Apple’s Data Centers Reach 100% Renewable Power, Their Facilities Worldwide Hit 75%

This week Bloomberg caught an announcement from Apple that all of their data centers are now run on 100 percent renewable energy. Apple is at 75 percent for their corporate facilities worldwide — a remarkable increase from 35 percent in 2010.

Apple was targeted by Greenpeace last year, in a report that ranked the Silicon Valley giant 12th our of 14 large computer companies for use of clean energy to power data centers and cloud computing services. Apple received a “D” grade for energy transparency, efficiency, and renewables advocacy, and an “F” for infrastructure siting.

Apparently, that dismal assessment got the company’s attention:

We’ve already achieved 100 percent renewable energy at all of our data centers, at our facilities in Austin, Elk Grove, Cork, and Munich, and at our Infinite Loop campus in Cupertino. And for all of Apple’s corporate facilities worldwide, we’re at 75 percent, and we expect that number to grow as the amount of renewable energy available to us increases. We won’t stop working until we achieve 100 percent throughout Apple.

“Apple’s increased level of disclosure about its energy sources helps customers know that their iCloud will be powered by clean energy sources, not coal,” Gary Cook, an analyst at Greenpeace, wrote in a statement. According to Apple’s numbers, the company reduced its carbon emissions per dollar of revenue by 21.5 percent between 2008 and 2012 — though their overall carbon footprint still went up due to increased sales.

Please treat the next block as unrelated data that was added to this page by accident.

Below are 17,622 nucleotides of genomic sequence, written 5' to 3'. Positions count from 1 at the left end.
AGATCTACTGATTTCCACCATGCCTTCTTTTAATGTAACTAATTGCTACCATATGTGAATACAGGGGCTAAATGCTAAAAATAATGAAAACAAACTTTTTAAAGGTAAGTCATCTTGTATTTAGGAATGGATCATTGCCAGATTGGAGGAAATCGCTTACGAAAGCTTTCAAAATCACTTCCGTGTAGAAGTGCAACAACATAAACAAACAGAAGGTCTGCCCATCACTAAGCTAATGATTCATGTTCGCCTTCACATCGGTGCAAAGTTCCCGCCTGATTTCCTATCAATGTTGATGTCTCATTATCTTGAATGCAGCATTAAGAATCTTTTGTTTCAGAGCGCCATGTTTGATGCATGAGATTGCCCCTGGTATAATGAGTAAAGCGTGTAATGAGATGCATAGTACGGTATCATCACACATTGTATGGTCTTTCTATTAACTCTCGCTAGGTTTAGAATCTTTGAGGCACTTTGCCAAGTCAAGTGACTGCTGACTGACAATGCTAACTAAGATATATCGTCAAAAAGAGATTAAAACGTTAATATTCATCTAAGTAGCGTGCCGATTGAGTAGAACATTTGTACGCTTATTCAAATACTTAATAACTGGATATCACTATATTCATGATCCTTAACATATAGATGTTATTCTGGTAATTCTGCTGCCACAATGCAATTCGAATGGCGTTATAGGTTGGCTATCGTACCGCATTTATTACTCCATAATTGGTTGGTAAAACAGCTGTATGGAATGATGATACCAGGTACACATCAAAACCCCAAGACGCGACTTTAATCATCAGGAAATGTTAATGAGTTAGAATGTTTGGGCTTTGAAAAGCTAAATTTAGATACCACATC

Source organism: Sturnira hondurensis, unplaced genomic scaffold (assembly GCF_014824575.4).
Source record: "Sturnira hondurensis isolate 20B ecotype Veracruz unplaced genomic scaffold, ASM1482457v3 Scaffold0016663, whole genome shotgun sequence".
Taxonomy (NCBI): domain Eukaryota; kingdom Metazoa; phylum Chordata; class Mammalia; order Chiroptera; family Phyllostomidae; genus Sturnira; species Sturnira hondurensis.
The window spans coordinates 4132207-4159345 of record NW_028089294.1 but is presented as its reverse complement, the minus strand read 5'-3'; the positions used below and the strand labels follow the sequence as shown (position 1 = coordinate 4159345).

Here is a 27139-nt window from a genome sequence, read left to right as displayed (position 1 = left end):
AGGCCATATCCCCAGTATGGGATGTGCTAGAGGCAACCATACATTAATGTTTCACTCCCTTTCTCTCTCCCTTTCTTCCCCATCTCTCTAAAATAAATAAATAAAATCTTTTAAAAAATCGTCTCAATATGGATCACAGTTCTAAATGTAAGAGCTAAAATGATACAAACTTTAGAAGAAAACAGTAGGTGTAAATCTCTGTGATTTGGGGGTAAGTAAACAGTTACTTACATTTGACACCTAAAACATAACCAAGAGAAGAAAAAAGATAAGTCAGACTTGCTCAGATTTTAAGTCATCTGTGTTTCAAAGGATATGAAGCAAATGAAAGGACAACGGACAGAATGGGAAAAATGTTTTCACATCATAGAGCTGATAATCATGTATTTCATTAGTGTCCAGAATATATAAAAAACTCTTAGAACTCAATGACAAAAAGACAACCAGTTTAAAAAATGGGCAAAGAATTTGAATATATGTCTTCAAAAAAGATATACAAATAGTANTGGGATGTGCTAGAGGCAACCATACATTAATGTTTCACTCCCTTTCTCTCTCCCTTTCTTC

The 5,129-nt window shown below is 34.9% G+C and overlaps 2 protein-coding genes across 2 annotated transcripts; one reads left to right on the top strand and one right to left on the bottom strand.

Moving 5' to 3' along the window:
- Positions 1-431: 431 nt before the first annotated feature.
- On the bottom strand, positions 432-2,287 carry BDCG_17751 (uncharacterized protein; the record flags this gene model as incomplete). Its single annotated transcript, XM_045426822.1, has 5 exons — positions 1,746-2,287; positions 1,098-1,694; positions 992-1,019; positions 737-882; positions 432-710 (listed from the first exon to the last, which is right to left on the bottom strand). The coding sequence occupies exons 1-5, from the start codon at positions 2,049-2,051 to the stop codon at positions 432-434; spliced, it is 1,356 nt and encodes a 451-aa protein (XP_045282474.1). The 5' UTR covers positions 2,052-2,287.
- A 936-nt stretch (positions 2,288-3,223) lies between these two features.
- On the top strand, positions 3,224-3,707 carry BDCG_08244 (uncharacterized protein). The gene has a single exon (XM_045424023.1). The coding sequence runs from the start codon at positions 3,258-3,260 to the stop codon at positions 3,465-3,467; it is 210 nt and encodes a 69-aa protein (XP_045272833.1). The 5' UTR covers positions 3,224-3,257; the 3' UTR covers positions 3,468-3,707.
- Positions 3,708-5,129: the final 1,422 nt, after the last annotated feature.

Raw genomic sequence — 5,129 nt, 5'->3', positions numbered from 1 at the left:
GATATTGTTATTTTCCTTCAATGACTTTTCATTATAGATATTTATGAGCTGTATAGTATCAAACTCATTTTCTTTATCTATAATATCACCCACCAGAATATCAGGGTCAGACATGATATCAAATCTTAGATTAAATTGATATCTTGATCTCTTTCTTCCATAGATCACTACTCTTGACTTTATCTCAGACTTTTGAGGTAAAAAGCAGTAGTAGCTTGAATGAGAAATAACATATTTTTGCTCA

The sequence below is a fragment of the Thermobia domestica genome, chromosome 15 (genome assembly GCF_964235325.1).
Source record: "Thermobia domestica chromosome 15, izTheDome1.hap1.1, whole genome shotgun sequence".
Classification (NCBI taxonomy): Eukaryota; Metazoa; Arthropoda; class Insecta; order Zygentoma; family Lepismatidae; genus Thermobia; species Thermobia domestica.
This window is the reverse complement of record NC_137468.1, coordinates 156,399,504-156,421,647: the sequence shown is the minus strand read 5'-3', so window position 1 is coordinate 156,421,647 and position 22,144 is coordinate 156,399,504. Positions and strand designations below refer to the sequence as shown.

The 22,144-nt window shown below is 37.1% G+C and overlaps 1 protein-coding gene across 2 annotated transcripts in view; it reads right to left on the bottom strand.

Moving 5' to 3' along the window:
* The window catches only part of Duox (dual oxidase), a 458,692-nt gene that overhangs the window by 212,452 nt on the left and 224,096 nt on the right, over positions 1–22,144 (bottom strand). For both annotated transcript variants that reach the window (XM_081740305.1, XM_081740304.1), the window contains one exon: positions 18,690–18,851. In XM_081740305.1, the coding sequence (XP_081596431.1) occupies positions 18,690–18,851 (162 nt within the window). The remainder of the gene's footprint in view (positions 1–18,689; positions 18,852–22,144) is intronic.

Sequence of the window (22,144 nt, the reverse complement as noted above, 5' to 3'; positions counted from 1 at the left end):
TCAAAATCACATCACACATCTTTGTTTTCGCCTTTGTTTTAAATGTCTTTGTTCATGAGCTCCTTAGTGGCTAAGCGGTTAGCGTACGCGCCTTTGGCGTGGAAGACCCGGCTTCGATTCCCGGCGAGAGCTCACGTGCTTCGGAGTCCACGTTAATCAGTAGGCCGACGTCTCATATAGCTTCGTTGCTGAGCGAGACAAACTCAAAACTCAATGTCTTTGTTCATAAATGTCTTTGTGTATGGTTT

You can dig into Apple’s environmental self-reporting a bit more here.

Peter Oppenheimer, Apple’s chief financial officer, said that a 100-acre solar array set up next to its largest data center, located in Maiden, North Carolina, came online this past December. The company says it’s generating 60 percent of the center’s power on site — through a combination of solar power and fuel cells that convert biogases to energy — and that the rest of the electricity is drawn from renewable sources. Another data center under construction in Prineville, Oregon, will run on a combination of wind, hydro, solar and geothermal power.

14 Responses to Apple’s Data Centers Reach 100% Renewable Power, Their Facilities Worldwide Hit 75%

  1. fj says:

    Great stuff.

    Gives clear indication how fast we can move on climate change if we really want to.

    Something is not impossible if it already exists.

  2. fj says:

    Net zero NYC 2020 would be extraordinary.

    It would change the course of history.

    And, Bloomberg could make this happen, of course with a little help from his friends.

  3. Bill says:

    The products associated with the Apple brand are not made by Apple but by companies like Foxconn in other countries with lower environmental and labor standards – the majority in China (wikipedia) where they are probably manufactured using power produced from coal, or possibly worse (petroleum coke from tar sands?). While it is great that Apple is using alt energy for their data centers, their products are probably produced with the worst kind of energy and then shipped.